The number of regulations landlords must abide by has increased by 32% since 2010, new analysis has found.
The total number of regulations affecting landlords now stands at 156, up from 118 when the Conservative-led coalition government came to power, the Residential Landlords Association (RLA) said.
The RLA is warning that the increased regulation of the rental sector is not translating into action against landlord. A previous study by the organisation found that in 2017/18, despite a greater amount of regulation now governing the sector, two thirds of councils had not commenced any prosecutions against private landlords.
Ahead of the General Election in December 2019, the RLA has proposed scrapping licensing schemes, which it states serve only to penalise good landlords whilst enabling the criminals to operate under the radar.
Instead, the RLA is encouraging local councils to use the wide range of data already available, including council tax, benefits, tenancy deposit and electoral roll information to identify landlords.
David Smith, policy director for the RLA, said: “Removing criminal landlords from the sector will only be achieved if councils have the resources and the will to properly use the wide range of powers they already have.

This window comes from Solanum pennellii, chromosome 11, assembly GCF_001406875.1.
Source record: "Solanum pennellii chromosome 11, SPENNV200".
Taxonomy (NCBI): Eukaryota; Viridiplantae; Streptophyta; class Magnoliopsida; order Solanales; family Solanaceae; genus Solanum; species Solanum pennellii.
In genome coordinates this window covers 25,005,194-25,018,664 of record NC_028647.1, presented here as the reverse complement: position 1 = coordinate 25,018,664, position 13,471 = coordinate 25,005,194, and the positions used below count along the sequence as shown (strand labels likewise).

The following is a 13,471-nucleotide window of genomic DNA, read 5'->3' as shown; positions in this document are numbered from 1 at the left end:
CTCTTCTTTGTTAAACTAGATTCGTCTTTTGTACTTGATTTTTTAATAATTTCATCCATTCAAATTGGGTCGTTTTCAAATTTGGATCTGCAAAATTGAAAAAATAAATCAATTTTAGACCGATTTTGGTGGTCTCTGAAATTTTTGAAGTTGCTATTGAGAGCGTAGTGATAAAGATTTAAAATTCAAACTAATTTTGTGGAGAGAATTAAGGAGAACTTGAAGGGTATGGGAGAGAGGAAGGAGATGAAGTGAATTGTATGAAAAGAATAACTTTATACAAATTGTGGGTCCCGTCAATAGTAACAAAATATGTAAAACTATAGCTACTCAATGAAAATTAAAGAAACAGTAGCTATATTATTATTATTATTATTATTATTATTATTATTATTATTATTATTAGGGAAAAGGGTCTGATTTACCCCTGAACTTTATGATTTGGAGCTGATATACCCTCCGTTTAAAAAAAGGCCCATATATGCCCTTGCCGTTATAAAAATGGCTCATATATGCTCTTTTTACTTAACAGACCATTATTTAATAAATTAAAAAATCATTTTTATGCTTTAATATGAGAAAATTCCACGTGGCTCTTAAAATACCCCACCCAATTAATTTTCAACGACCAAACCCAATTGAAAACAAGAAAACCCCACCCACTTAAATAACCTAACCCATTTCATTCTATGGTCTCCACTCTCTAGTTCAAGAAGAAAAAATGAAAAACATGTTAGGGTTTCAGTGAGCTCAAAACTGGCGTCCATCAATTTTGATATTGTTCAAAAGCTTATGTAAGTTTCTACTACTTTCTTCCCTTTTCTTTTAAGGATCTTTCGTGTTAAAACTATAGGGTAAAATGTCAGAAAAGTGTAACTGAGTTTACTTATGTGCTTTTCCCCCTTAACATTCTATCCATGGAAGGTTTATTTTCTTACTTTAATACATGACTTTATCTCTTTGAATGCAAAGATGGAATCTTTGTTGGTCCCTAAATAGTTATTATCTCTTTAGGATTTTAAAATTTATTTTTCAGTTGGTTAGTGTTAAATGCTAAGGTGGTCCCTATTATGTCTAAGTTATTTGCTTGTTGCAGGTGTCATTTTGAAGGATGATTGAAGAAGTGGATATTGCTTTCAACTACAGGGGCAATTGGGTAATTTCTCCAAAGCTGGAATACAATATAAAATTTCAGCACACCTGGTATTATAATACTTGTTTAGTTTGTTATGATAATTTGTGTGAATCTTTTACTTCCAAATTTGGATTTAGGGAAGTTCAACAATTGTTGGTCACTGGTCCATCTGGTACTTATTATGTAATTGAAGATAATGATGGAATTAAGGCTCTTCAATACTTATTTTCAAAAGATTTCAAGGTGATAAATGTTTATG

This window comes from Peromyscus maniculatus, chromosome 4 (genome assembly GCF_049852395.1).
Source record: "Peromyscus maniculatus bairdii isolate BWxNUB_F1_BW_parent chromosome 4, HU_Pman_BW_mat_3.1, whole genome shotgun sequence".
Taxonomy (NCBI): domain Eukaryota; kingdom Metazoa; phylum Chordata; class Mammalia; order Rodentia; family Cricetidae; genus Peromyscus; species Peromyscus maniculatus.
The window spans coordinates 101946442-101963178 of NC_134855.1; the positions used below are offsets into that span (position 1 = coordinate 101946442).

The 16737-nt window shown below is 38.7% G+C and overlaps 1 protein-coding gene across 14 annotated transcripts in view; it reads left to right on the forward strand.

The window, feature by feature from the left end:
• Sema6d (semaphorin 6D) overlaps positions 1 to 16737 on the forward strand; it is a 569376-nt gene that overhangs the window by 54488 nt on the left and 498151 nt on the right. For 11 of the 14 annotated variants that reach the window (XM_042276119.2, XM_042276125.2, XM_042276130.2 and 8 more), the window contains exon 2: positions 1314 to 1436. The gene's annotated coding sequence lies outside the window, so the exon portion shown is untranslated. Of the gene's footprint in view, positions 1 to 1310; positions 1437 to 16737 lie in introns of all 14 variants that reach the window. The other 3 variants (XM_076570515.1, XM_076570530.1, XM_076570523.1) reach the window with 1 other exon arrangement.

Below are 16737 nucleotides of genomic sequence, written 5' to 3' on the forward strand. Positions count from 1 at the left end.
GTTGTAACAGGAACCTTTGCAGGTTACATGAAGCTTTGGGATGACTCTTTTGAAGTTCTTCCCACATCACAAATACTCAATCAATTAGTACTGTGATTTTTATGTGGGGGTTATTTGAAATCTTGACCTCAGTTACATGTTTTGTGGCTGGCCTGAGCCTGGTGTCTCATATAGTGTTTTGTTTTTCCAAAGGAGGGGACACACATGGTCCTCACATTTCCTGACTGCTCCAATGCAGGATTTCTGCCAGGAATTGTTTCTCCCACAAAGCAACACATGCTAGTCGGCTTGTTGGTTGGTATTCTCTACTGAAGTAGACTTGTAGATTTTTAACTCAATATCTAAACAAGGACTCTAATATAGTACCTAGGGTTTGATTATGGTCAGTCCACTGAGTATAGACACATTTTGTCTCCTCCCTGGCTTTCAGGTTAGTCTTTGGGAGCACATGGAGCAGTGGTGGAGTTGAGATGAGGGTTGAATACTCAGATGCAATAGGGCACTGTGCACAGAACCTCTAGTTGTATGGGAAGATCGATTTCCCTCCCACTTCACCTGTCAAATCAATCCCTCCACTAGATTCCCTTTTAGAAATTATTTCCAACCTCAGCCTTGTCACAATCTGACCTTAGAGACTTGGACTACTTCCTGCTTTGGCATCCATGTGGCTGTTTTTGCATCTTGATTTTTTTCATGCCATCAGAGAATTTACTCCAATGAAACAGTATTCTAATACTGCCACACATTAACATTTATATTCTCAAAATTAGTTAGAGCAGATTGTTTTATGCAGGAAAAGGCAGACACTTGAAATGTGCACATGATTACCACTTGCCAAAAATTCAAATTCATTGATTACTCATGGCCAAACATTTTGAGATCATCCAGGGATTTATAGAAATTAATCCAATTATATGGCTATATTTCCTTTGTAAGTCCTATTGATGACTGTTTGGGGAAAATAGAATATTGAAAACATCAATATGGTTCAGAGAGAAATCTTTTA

“Piling more regulations onto the sector which will continue not to be properly enforced is meaningless and serves only to put off good landlords from providing the homes to rent we need. It is time for smarter enforcement, not more regulation.”
Landlords have backed a merger between the two largest landlord organisations in England and Wales, the National Landlords Association (NLA) and the Residential Landlords Association (RLA). Members voted in favour of the merger at a meeting yesterday, which means that a single organisation will now be formed, delivering a stronger voice for landlords in the private rented sector.
The new organisation, the National Residential Landlords Association (NRLA), will have a membership of more than 80,000 landlords and manage around half a million properties, which is about 10% of the PRS. The new association will launch officially on 1st January 2020. The two chairs, Alan Ward of the RLA and Adrian Jeakings of the NLA, have said in a joint statement: “We are delighted that landlords have backed plans for a new, stronger body to represent them and their interests.
“The new organisation will have a more powerful voice to support landlords, provide services to them and to lobby government.
“Both organisations will now move forward together to appoint a new chair and directors for the NRLA. We will be seeking candidates internally and externally and we would welcome expressions of interest from members for these posts.”